Rafael Furcal (strained back, ERD 8/20)
The Dodgers started yesterday thinking that Furcal would be in the lineup. Instead of writing his name on the lineup card, they typed his name into the system MLB uses to place players on the DL. Even Joe Torre saidFurcal wouldn't go on the DL just before the game, but it seems that it was around this point where the team made the decision (without consulting Torre, if one source is to be believed). Furcal's back simply wasn't ready to play, though it's unclear if there was actually a setback. The way things were reported—and sources mostly corroborate this—was that Furcal didn't seem confident enough in his back to play more than there was any physical change. With the retro move, Furcal could be back in the lineup as soon as next week, but this chronic problem is very difficult to read. We've already seen his return pushed back once, so not only could this recur, the team context has the potential to change a lot in the next 10 days.
Chase Utley (sprained thumb, ERD 8/31)
The Phillies are hoping that things go well with Utley's checkup today. He'll be seeing his hand surgeon and hopes to be cleared to start swinging a bat. That would keep him on track for a September 1 return, though Utleycontinues to insist he'll be back more quickly. The key here will be grip, and as I told Jeff Erickson on Monday on his Sirius/XM show, the key to watch for is fine bat control. If Utley's grip and hand control isn't affected by the injury, he'll be able to make the normal adjustments to ball movement and not miss. It's a very difficult thing to read from a statistical standpoint since there's a lot of noise and range in SAM and K numbers. This requires watching Utley, noting his reactions and his ability to make adjustments. We should know more about him medically later today, but functionally? That's going to take at least another 10 days.
Chris Young (strained rotator cuff, ERD 9/10)
The Padres are in a tough position. They have a young staff that's being taxed by the long season, a staff smart enough to know this, but not much help is coming. There might be some, if Young can hold together through his rehab. Young only pitched one game this season before heading back to the DL with shoulder problems, but he's up to simulated games in his rehab and could be back for the Pads in September. Still, you should temper any expectations. Young is, according to one observer, "serviceable, maybe" at this stage. His pitches "looked slow, but I'm not sure if he was supposed to be throwing at 75-80 percent or if he was going all out." At worst, the Padres hope that Young can just come in and soak up some innings during September. However, if the NL West stays tight, he's also going to have to produce, making this one a tough call for Jed Hoyer and his medical staff.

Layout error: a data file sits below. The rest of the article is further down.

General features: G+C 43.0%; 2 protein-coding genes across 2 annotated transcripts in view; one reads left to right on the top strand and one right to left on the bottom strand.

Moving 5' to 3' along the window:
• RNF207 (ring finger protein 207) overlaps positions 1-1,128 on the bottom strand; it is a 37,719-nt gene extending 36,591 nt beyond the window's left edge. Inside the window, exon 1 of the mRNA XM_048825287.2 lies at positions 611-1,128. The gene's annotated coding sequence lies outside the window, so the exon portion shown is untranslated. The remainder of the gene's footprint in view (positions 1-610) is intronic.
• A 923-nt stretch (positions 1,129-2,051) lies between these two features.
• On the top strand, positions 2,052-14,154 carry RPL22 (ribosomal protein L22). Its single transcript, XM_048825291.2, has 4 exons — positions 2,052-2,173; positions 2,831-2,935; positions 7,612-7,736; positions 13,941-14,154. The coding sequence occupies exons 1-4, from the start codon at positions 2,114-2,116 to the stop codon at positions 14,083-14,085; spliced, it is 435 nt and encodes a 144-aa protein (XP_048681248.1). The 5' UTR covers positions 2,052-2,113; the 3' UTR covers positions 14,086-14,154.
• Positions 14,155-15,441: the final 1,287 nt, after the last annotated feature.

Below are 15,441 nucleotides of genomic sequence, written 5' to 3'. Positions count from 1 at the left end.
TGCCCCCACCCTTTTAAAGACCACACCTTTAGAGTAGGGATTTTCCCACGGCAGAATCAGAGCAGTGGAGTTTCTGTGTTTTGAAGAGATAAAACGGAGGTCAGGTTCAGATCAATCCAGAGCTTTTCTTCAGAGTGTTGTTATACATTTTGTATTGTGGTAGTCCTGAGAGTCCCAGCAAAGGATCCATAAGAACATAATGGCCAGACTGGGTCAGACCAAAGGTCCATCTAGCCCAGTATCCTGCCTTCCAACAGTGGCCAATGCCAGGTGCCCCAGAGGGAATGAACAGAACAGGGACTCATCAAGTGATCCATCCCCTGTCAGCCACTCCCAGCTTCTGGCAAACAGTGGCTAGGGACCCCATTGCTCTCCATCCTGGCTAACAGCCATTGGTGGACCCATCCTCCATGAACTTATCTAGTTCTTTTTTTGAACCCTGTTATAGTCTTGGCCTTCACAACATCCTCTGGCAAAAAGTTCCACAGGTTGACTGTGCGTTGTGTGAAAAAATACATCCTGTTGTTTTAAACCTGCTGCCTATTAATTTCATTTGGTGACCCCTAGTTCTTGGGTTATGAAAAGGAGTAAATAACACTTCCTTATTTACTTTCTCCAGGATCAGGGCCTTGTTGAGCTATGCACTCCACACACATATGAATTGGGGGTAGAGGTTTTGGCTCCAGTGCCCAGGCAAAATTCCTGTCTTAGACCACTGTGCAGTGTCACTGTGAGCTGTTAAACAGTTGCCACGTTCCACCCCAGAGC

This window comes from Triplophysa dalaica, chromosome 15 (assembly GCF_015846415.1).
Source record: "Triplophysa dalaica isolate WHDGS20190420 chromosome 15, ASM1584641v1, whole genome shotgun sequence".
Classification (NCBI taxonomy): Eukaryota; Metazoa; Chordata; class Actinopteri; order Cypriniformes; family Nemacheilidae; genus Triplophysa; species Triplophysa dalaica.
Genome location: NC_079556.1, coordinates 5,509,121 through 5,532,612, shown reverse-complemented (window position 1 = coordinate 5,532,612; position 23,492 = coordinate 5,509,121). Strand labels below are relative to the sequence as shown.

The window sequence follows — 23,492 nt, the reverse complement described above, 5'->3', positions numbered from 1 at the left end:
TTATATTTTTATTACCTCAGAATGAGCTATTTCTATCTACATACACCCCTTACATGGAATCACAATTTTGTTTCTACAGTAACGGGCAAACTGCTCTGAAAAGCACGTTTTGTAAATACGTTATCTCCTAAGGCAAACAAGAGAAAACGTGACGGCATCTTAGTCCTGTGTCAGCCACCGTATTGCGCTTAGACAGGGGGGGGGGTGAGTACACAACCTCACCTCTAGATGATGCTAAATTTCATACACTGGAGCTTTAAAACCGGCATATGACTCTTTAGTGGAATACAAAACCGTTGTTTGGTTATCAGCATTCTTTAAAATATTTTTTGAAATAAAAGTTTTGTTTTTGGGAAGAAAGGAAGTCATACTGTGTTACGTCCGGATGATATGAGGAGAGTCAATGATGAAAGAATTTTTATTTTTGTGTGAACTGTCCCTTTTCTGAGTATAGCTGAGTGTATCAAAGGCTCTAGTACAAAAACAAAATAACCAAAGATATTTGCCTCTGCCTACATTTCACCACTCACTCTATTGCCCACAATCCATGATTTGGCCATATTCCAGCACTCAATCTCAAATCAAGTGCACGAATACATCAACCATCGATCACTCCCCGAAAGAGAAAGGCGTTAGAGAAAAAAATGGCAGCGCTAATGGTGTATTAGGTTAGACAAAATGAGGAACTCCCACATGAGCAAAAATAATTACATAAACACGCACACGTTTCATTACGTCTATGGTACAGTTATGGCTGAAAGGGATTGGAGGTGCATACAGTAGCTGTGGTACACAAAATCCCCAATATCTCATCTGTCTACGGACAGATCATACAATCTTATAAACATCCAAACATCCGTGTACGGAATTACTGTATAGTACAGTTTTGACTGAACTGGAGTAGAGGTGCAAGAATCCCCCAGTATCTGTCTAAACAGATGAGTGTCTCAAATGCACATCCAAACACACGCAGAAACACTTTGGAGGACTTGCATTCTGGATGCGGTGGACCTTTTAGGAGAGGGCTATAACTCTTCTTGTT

Mike Leake (fatigue)
Leake is out of gas. There's simply no other way to explain how he went from being so good to so bad in such a short period of time. Despite reasonable handling by the Reds, Leake hasn't been here before, and at this point he's not only not helping the team, he's not helping his long-term chances. The Reds have options—Travis Wood, Homer Bailey, and a soon-to-return Aaron Harang—but seem committed to Leake in a way that reminds me of Tom Gorzelanny being pushed for the meaningless 15-wins mark a couple years ago. I understand that Dusty Baker thinks this is a confidence thing and that he'll ride with "his guy" for as long as he can, but for a solid young pitcher below the injury nexus on a contending team, this is folly at best and injurious at worst. It's a good sign for the long term that his mechanics and velocity have held up under such heavy fatigue, but at some point they'll break down and then it goes downhill fast.
Brandon Morrow (fatigue)
Speaking of fatigue, Morrow is going to get a little extra rest after his near no-hitter. His dominant start went long and he was showing clear fatigue at the end, pitching on adrenaline. It's at that point where pitchers in this situation seem to do the most damage. Announcers say they are "digging deep" and that's true, going to physical reserves that require a different sequence of muscles to create the same, normal force. That change, even small ones, can be very damaging. The Blue Jays are smartly pushing his next start to August 17. We'll have to see if Morrow can avoid the same sort of serious dropoff that Edwin Jackson had in the games just after his no-hitter.